These externalities are been taken into account in more and more countries. Take France as an example. France is world leader in high-speed rail. Since the first high speed railway line was built in the 1960s, regional and city governments have become increasingly involved in the decision making process of where to locate new lines and stations. In addition, regional and city governments have adjusted their own policies to take advantage of the positive externalities and address the negative ones arising from these investments. This again is a shift towards more integrated and place-based policy to capture more of the externalities.
We can conclude from these examples that many Member States, and especially the Member States that are frontrunners, are increasingly relying on more integrated and place-based policies to ensure the highest return on public investments.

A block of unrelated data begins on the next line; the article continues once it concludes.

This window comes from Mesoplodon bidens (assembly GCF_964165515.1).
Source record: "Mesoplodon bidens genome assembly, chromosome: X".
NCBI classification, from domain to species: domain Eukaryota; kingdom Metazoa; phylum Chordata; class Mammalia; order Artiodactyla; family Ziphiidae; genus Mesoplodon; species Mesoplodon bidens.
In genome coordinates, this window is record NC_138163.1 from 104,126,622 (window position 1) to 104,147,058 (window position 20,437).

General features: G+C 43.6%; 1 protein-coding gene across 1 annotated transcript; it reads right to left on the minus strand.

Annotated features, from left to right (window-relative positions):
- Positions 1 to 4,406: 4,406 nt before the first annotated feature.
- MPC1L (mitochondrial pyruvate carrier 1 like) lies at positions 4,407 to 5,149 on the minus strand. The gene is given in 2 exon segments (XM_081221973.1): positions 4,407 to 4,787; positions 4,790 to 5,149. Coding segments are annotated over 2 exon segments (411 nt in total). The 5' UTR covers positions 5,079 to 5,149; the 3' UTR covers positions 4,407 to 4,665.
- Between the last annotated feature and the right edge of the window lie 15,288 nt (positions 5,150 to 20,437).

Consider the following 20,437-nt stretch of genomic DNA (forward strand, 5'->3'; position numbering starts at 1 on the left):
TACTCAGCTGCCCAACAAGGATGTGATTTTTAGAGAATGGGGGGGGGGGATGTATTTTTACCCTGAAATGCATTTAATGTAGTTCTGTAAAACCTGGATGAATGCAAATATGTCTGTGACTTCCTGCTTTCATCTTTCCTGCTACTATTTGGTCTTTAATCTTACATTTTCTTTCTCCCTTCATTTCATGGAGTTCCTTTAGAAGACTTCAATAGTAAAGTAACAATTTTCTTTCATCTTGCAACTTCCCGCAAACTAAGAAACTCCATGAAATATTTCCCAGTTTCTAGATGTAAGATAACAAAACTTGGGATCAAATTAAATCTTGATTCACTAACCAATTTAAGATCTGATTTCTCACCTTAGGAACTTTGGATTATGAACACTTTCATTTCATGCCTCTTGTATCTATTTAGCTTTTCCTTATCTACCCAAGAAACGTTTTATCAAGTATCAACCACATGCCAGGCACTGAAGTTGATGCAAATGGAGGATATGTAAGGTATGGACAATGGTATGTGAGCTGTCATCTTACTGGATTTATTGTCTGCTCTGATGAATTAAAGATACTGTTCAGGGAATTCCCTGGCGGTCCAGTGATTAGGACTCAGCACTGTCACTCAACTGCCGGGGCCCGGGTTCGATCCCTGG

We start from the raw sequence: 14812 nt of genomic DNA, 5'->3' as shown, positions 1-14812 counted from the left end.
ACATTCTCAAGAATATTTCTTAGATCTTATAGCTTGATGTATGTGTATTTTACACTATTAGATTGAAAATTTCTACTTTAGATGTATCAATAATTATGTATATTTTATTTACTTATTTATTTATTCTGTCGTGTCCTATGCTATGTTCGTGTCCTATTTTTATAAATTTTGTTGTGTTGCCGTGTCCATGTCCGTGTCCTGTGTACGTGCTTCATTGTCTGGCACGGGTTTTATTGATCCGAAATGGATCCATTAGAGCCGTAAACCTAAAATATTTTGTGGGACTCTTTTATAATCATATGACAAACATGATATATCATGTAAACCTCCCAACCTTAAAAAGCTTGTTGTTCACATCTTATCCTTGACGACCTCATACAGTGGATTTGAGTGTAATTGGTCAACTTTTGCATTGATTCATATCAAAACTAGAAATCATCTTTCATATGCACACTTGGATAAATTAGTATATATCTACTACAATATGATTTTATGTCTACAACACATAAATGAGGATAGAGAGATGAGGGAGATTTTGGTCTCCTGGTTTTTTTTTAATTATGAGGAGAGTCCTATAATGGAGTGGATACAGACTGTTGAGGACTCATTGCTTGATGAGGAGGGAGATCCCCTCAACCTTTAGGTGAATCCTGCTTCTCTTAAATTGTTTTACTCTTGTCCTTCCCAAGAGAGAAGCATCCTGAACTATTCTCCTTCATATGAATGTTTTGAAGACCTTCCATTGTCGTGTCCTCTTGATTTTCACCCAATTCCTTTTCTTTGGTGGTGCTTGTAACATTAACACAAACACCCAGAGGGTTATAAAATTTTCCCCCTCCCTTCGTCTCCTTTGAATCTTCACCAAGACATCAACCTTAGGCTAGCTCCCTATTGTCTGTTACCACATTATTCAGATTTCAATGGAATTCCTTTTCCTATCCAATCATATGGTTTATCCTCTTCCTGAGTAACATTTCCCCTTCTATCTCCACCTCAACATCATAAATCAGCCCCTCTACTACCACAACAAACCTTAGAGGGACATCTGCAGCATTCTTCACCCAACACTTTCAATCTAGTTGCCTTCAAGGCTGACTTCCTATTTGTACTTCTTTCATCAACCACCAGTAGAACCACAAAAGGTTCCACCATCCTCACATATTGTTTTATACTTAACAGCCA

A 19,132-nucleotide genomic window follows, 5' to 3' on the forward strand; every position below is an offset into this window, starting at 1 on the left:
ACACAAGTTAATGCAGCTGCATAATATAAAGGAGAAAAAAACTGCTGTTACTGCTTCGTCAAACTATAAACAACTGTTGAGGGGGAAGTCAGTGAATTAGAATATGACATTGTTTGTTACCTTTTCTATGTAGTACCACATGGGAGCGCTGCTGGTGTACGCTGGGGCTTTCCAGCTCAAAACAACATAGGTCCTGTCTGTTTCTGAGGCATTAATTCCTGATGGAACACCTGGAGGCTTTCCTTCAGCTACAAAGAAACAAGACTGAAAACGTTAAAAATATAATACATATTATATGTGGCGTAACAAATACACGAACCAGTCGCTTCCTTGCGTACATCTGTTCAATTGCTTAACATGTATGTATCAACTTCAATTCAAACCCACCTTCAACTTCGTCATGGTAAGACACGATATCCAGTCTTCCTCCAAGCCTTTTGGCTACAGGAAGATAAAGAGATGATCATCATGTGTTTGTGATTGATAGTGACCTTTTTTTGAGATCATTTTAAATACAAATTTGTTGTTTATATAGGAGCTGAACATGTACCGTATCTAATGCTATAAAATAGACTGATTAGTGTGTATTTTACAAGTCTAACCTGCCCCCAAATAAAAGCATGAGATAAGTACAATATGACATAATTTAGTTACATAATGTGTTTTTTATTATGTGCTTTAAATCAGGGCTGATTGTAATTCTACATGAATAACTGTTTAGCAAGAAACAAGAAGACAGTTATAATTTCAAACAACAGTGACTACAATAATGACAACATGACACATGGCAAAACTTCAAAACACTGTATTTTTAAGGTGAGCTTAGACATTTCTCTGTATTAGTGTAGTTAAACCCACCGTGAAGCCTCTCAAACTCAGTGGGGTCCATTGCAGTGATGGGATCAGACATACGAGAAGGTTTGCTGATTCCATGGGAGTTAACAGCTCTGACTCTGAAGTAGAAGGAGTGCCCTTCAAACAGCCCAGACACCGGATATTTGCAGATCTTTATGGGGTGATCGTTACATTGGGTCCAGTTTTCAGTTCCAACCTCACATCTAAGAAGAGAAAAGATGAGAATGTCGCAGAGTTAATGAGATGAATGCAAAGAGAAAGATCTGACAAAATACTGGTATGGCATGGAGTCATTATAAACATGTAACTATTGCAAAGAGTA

This shift towards integrated and place-based policies is not limited to Europe. Over the past decades several large developing countries have turned to the EU to learn about how cohesion policy taps into underutilised resources in cities and regions. Brazil, Russia and Ukraine are interested in our policy. China has been talking both to the OECD and to the Commission to learn more about how to set up a regional development policy.
More impressive is the recent change in the Unites States. The new administration has strongly promoted effective place-based policies.
I believe this quote from a policy document signed by Lawrence Summers, among others, highlights the close connection between their and our ideas:
Our goal is to continue applying place-based principles to existing policies, potential reforms, and promising innovations, with a particular focus on strengthening economic growth and achieving greater cost effectiveness.